Mortgage technology solution provider DocMagic has completed its integration with the MERS eRegistry, as the company continues to align its technology with the latest changes in the industry.
The eRegistry launched in 2004 and is the legal system of record that identifies the owner or holder and custodian for registered eNotes and provides greater liquidity, transferability and security for lenders.
The technology was created to meet demand in the industry for a system to satisfy certain safe harbor requirements under the Uniform Electronic Transactions Act and the Electronic Signatures in Global and National Commerce Act.
“The MERS eRegistry system excels at effectively handling a vital service for eMortgage originations,” said Dominic Iannitti, president and CEO of DocMagic.
“Fannie Mae and Freddie Mac both require use of the MERS eRegistry for all eNotes they purchase. DocMagic’s integration with MERS’ system fulfills the GSEs’ requirement and thus allows us to pass the benefits that the service offers along to our customers,” he added.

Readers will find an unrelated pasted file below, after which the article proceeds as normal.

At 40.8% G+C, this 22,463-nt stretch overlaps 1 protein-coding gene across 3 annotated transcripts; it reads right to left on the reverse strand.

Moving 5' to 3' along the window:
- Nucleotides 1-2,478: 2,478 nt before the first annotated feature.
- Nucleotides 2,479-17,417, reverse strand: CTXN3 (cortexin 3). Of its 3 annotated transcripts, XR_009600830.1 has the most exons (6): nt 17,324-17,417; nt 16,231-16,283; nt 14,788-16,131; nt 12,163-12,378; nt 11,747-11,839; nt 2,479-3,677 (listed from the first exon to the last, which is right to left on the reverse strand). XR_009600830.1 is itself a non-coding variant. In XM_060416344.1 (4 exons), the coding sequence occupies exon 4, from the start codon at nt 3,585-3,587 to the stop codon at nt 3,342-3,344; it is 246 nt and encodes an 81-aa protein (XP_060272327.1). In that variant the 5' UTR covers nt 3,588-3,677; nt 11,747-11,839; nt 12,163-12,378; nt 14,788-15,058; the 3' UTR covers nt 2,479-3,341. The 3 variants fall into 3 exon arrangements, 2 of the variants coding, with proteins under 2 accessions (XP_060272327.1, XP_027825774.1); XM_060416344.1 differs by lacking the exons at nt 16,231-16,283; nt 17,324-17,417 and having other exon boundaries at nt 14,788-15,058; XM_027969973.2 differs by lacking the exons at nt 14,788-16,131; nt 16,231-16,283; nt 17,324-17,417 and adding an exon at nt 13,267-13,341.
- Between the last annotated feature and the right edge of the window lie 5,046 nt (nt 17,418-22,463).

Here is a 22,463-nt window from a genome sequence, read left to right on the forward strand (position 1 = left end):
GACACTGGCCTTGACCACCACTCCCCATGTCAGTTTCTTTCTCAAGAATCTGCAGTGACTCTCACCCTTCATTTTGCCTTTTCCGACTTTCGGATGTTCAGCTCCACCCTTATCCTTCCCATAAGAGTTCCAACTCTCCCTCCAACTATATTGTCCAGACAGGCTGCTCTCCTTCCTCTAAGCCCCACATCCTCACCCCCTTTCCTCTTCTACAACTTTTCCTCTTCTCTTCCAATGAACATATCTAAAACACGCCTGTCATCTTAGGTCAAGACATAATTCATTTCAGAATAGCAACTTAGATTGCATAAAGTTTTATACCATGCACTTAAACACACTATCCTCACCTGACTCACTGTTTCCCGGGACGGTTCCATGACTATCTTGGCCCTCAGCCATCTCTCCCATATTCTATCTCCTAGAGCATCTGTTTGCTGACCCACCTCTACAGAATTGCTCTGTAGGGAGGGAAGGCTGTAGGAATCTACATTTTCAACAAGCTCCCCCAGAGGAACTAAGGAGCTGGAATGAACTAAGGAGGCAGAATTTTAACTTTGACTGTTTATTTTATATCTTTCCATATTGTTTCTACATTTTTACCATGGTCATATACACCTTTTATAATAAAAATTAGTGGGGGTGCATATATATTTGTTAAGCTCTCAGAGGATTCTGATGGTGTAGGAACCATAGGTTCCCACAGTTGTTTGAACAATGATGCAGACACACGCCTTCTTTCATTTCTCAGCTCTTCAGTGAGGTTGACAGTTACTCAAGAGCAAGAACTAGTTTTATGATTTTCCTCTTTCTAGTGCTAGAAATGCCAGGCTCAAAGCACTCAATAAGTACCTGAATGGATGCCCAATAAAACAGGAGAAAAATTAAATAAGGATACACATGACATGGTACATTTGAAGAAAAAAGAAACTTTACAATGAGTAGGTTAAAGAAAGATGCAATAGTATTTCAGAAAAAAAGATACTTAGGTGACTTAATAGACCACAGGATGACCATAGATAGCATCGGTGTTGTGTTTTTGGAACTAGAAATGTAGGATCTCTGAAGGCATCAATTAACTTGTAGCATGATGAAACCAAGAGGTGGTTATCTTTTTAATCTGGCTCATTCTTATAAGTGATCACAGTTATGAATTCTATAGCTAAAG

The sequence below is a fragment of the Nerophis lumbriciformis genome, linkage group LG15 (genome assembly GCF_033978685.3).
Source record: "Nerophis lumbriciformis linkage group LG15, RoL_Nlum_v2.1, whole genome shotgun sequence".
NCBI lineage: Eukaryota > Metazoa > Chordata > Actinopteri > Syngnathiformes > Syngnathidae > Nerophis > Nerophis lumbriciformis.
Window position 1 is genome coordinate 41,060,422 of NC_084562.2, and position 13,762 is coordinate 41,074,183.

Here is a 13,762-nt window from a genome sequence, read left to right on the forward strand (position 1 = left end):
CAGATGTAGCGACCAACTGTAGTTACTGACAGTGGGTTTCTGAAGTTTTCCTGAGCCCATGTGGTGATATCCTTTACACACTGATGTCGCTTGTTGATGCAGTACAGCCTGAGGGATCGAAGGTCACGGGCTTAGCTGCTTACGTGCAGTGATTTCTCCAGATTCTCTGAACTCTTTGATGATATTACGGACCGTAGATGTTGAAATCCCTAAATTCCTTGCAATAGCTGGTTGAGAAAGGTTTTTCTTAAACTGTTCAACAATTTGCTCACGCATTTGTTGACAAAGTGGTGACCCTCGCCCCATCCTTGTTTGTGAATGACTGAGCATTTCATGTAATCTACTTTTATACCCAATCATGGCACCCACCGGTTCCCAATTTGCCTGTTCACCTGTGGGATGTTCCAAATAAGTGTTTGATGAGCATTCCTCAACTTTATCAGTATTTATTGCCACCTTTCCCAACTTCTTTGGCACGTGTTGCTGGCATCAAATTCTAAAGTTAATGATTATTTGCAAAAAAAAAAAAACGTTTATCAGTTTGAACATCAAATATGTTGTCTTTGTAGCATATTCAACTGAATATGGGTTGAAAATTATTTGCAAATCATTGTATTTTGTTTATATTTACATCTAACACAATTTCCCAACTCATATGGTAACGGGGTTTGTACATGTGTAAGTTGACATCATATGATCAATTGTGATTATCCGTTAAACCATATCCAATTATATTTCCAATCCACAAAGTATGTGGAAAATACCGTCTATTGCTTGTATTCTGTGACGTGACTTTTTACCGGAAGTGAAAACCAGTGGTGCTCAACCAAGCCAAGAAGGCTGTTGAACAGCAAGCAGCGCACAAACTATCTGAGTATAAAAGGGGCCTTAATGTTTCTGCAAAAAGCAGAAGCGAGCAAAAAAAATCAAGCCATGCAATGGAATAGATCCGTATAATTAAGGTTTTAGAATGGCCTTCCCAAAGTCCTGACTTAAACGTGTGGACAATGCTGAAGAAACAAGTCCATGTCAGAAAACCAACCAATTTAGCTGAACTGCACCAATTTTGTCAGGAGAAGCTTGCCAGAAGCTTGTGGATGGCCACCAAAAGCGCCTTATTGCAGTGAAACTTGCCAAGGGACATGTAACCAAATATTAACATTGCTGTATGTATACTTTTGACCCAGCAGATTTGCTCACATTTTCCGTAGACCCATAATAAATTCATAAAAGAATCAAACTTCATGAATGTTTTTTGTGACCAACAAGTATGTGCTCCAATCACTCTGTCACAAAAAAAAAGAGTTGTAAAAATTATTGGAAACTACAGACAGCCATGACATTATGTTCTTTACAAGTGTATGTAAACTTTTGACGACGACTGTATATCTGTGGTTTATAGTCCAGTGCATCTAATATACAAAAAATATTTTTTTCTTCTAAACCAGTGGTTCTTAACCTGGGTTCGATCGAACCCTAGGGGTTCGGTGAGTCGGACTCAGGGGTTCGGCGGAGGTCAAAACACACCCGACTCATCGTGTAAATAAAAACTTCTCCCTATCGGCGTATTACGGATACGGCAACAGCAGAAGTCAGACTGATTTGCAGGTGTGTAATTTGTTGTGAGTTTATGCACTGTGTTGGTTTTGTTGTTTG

DocMagic also announced a week ago that its entire solution set now adheres to version 3.3 of the Mortgage Industry Standards Maintenance Organization reference model.
DocMagic is the first tech solution provider to provide this integration with MISMO 3.3, an important part of complying with the Consumer Financial Protection Bureau’s TILA-RESPA Integrated Disclosure rule, effective Aug. 1, 2015.
“Our early implementation of MISMO version 3.3 is significant because it is yet another step that we are taking to proactively prepare for the CFPB’s new Integrated Disclosure rule, as well as industry innovation involving the disclosures,” Iannitti said. “Any software provider that is involved in loan closings or data exchange must update their respective systems to implement the new dataset in order to effectively support their partners and lender clients. Those organizations that wait will likely not be ready to meet the CFPB’s deadline and as a result will encounter serious compliance issues.”